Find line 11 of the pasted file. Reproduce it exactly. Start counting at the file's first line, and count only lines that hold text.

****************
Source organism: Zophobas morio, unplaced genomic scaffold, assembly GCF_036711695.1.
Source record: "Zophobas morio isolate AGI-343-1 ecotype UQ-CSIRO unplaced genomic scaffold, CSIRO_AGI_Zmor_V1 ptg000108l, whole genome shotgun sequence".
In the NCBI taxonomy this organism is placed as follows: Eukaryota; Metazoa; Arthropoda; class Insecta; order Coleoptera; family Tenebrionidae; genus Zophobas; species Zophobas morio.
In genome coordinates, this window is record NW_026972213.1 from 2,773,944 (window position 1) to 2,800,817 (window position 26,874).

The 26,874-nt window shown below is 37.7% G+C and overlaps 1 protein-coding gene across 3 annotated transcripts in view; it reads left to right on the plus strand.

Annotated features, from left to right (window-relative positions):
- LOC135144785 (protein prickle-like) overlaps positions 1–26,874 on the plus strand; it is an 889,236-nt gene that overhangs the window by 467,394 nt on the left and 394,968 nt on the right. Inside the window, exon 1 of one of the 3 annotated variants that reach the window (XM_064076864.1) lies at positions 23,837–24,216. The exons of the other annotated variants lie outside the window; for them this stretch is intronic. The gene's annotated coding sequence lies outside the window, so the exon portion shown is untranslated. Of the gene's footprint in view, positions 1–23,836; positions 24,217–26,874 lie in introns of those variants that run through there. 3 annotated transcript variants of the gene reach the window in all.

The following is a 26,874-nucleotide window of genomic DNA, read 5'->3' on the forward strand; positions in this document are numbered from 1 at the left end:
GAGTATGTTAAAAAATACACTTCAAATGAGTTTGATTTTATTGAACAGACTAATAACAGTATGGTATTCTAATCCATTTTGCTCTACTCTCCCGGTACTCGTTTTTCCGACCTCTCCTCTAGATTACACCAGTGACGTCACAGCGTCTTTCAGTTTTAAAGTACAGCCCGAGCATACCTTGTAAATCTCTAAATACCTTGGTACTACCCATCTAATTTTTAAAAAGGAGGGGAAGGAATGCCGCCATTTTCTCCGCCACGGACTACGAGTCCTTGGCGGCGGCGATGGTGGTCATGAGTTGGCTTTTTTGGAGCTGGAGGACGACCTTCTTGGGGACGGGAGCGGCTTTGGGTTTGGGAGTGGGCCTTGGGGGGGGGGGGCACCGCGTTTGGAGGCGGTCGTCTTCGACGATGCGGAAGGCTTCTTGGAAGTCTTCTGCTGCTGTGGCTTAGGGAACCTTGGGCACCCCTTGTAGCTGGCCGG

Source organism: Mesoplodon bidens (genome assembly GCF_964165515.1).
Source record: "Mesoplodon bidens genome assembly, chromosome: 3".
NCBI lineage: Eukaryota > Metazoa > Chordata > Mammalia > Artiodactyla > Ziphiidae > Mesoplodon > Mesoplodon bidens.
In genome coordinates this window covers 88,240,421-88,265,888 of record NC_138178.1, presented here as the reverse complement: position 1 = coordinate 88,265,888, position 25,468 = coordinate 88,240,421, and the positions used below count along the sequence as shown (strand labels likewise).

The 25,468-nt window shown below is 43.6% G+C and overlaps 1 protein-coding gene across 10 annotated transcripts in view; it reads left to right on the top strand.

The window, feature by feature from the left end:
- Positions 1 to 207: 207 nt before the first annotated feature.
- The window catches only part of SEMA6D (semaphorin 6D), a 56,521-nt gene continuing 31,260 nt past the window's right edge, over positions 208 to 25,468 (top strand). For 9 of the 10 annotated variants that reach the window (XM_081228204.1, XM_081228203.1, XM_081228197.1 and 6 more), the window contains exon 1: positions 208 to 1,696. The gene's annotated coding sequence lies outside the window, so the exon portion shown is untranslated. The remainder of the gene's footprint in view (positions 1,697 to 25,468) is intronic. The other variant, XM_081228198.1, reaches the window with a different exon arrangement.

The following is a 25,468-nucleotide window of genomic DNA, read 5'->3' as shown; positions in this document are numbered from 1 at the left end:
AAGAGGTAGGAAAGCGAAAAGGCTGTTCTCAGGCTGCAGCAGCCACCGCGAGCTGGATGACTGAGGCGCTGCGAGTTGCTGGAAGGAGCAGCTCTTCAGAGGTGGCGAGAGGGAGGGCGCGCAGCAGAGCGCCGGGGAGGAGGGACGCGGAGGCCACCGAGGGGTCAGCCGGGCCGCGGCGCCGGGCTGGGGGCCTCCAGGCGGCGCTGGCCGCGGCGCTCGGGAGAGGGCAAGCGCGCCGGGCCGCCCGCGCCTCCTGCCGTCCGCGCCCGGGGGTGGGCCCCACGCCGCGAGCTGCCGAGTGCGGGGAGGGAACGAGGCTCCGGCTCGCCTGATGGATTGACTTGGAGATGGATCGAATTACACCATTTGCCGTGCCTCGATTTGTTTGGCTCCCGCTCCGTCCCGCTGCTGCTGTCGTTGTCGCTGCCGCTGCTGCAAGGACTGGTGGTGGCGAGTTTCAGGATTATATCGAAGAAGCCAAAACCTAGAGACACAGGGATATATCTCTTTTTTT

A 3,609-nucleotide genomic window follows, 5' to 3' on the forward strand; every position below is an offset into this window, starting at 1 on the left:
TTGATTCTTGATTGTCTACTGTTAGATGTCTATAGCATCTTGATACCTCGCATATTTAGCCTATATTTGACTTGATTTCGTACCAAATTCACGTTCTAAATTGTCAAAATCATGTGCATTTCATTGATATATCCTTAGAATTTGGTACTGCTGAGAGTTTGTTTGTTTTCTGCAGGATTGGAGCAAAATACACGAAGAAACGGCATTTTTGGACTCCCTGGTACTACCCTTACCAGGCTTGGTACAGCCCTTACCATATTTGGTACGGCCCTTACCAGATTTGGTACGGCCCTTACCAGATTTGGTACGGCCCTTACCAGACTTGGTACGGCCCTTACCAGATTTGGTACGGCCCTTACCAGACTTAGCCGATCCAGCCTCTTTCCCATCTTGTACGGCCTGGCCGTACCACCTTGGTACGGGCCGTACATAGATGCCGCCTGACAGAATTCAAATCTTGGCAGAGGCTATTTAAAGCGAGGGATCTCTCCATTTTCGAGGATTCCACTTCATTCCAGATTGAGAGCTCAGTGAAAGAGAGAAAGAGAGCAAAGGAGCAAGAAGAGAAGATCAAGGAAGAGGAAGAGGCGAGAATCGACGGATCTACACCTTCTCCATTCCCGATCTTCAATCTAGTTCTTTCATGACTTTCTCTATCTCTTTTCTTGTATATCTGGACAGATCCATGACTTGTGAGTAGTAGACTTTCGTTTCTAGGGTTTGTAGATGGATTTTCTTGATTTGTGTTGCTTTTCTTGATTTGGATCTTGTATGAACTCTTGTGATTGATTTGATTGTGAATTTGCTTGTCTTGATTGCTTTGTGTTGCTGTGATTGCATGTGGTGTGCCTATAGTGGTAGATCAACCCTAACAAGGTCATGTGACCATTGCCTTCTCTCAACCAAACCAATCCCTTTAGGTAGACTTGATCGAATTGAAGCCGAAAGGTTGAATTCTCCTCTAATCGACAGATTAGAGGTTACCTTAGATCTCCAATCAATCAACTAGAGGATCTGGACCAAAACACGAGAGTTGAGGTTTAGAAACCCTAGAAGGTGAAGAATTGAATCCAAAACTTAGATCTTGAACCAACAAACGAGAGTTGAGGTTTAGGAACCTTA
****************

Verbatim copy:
Source record: "Mesoplodon bidens genome assembly, chromosome: 3".